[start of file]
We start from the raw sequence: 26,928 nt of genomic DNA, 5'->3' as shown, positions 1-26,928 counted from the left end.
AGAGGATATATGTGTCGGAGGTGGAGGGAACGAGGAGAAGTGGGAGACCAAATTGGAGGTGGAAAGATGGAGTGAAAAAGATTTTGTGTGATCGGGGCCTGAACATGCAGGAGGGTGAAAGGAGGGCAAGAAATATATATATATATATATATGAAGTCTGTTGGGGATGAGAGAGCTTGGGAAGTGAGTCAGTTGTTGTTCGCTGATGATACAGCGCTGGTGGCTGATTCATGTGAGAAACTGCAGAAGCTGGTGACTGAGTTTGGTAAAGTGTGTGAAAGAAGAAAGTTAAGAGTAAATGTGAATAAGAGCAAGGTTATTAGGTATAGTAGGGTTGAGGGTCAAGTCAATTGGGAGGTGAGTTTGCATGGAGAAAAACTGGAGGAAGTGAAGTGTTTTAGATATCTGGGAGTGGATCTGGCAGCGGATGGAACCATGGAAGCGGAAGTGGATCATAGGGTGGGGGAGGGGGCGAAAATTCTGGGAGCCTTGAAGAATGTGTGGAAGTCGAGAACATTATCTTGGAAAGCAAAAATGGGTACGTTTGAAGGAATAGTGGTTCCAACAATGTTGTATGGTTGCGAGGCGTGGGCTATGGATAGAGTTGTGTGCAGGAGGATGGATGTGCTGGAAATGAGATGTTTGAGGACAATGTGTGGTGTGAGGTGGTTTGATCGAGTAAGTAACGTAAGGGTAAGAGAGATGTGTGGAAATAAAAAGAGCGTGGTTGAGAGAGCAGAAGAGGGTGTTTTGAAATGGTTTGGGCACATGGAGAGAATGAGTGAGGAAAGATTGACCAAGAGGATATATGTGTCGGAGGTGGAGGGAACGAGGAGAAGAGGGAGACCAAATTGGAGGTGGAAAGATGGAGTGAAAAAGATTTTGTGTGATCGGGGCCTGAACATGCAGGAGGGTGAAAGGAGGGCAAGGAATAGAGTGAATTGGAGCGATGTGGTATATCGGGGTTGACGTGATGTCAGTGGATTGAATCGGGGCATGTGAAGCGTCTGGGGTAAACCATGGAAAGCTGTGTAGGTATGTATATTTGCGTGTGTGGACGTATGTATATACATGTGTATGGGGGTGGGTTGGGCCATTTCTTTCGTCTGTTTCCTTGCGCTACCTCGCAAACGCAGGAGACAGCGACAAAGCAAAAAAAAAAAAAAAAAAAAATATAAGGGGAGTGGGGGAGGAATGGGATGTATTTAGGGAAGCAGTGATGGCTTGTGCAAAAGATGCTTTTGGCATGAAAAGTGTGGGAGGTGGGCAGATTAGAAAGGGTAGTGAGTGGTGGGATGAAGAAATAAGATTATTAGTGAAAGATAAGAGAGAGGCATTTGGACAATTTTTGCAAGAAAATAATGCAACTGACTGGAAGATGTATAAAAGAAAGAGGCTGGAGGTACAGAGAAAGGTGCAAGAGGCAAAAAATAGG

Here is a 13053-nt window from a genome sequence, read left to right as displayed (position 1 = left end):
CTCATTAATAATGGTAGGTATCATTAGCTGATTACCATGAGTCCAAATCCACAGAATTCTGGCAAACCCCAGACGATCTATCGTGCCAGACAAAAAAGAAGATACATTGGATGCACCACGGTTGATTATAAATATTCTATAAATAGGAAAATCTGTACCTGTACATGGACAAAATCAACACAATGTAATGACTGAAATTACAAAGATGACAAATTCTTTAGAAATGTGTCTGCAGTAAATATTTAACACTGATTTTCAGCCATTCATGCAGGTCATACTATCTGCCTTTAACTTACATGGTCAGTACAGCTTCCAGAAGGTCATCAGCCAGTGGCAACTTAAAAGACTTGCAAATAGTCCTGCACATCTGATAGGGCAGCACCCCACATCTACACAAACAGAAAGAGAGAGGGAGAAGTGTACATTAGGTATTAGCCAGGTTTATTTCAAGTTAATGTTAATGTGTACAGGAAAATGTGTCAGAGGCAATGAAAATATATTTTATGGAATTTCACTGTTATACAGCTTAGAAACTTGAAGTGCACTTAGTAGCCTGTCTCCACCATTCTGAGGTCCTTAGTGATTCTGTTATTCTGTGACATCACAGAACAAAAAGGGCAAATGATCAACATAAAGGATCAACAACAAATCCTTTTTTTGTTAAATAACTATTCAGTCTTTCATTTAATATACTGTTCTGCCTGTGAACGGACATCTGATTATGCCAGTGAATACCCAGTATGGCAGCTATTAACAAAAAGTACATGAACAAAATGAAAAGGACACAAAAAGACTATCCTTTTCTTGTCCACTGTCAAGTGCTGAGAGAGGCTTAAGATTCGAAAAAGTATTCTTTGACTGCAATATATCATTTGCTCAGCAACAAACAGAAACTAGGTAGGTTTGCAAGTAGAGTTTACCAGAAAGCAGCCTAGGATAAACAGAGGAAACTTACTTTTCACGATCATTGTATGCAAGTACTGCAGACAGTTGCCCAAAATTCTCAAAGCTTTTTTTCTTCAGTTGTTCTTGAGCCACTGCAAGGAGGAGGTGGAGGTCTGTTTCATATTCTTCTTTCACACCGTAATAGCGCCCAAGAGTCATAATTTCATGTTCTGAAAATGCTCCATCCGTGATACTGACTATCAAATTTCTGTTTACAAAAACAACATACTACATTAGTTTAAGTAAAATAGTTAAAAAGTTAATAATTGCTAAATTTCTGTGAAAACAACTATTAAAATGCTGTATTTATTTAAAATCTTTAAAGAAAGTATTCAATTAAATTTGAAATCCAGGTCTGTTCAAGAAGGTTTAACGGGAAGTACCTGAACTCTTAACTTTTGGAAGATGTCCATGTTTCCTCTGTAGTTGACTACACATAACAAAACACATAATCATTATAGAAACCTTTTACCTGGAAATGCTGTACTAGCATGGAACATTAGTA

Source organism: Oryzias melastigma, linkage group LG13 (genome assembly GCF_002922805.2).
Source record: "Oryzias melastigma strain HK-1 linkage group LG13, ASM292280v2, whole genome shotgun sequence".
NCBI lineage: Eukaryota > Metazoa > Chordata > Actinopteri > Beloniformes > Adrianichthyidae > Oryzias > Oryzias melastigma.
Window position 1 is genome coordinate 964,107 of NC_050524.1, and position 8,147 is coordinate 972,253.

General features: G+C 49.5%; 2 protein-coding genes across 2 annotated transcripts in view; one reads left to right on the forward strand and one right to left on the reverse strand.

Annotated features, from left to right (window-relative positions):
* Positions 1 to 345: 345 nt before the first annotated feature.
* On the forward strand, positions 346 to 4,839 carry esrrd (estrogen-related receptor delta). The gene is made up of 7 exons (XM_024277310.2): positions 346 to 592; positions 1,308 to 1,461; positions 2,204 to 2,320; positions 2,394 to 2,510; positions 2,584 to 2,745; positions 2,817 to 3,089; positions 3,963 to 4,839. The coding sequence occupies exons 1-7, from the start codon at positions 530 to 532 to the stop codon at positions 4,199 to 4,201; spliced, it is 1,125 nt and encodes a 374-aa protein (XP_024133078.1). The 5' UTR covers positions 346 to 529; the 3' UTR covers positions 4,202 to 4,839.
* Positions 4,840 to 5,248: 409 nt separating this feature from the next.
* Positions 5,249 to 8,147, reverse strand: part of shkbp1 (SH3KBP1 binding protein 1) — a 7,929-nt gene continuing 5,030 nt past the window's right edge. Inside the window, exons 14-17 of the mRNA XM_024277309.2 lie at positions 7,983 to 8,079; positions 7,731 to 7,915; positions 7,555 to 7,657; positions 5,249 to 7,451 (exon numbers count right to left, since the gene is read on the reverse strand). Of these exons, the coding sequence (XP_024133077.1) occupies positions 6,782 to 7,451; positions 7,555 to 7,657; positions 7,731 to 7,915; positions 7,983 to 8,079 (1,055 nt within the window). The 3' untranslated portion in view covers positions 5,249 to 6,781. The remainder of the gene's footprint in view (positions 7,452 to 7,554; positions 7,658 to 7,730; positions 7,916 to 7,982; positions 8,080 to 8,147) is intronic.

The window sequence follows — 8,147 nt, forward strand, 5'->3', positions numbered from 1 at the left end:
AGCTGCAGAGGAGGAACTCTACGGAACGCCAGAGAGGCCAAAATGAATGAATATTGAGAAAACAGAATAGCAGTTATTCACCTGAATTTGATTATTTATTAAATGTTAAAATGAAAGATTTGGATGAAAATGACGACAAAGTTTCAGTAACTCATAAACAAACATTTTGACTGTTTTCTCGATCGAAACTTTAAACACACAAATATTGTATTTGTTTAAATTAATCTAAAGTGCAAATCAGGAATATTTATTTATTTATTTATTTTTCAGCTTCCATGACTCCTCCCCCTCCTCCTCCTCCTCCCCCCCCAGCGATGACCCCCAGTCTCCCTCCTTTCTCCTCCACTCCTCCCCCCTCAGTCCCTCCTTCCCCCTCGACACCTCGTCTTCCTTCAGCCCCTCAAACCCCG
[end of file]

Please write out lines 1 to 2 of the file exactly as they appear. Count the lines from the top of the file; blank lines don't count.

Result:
We start from the raw sequence: 26,928 nt of genomic DNA, 5'->3' as shown, positions 1-26,928 counted from the left end.
AGAGGATATATGTGTCGGAGGTGGAGGGAACGAGGAGAAGTGGGAGACCAAATTGGAGGTGGAAAGATGGAGTGAAAAAGATTTTGTGTGATCGGGGCCTGAACATGCAGGAGGGTGAAAGGAGGGCAAGAAATATATATATATATATATATGAAGTCTGTTGGGGATGAGAGAGCTTGGGAAGTGAGTCAGTTGTTGTTCGCTGATGATACAGCGCTGGTGGCTGATTCATGTGAGAAACTGCAGAAGCTGGTGACTGAGTTTGGTAAAGTGTGTGAAAGAAGAAAGTTAAGAGTAAATGTGAATAAGAGCAAGGTTATTAGGTATAGTAGGGTTGAGGGTCAAGTCAATTGGGAGGTGAGTTTGCATGGAGAAAAACTGGAGGAAGTGAAGTGTTTTAGATATCTGGGAGTGGATCTGGCAGCGGATGGAACCATGGAAGCGGAAGTGGATCATAGGGTGGGGGAGGGGGCGAAAATTCTGGGAGCCTTGAAGAATGTGTGGAAGTCGAGAACATTATCTTGGAAAGCAAAAATGGGTACGTTTGAAGGAATAGTGGTTCCAACAATGTTGTATGGTTGCGAGGCGTGGGCTATGGATAGAGTTGTGTGCAGGAGGATGGATGTGCTGGAAATGAGATGTTTGAGGACAATGTGTGGTGTGAGGTGGTTTGATCGAGTAAGTAACGTAAGGGTAAGAGAGATGTGTGGAAATAAAAAGAGCGTGGTTGAGAGAGCAGAAGAGGGTGTTTTGAAATGGTTTGGGCACATGGAGAGAATGAGTGAGGAAAGATTGACCAAGAGGATATATGTGTCGGAGGTGGAGGGAACGAGGAGAAGAGGGAGACCAAATTGGAGGTGGAAAGATGGAGTGAAAAAGATTTTGTGTGATCGGGGCCTGAACATGCAGGAGGGTGAAAGGAGGGCAAGGAATAGAGTGAATTGGAGCGATGTGGTATATCGGGGTTGACGTGATGTCAGTGGATTGAATCGGGGCATGTGAAGCGTCTGGGGTAAACCATGGAAAGCTGTGTAGGTATGTATATTTGCGTGTGTGGACGTATGTATATACATGTGTATGGGGGTGGGTTGGGCCATTTCTTTCGTCTGTTTCCTTGCGCTACCTCGCAAACGCAGGAGACAGCGACAAAGCAAAAAAAAAAAAAAAAAAAAATATAAGGGGAGTGGGGGAGGAATGGGATGTATTTAGGGAAGCAGTGATGGCTTGTGCAAAAGATGCTTTTGGCATGAAAAGTGTGGGAGGTGGGCAGATTAGAAAGGGTAGTGAGTGGTGGGATGAAGAAATAAGATTATTAGTGAAAGATAAGAGAGAGGCATTTGGACAATTTTTGCAAGAAAATAATGCAACTGACTGGAAGATGTATAAAAGAAAGAGGCTGGAGGTACAGAGAAAGGTGCAAGAGGCAAAAAATAGG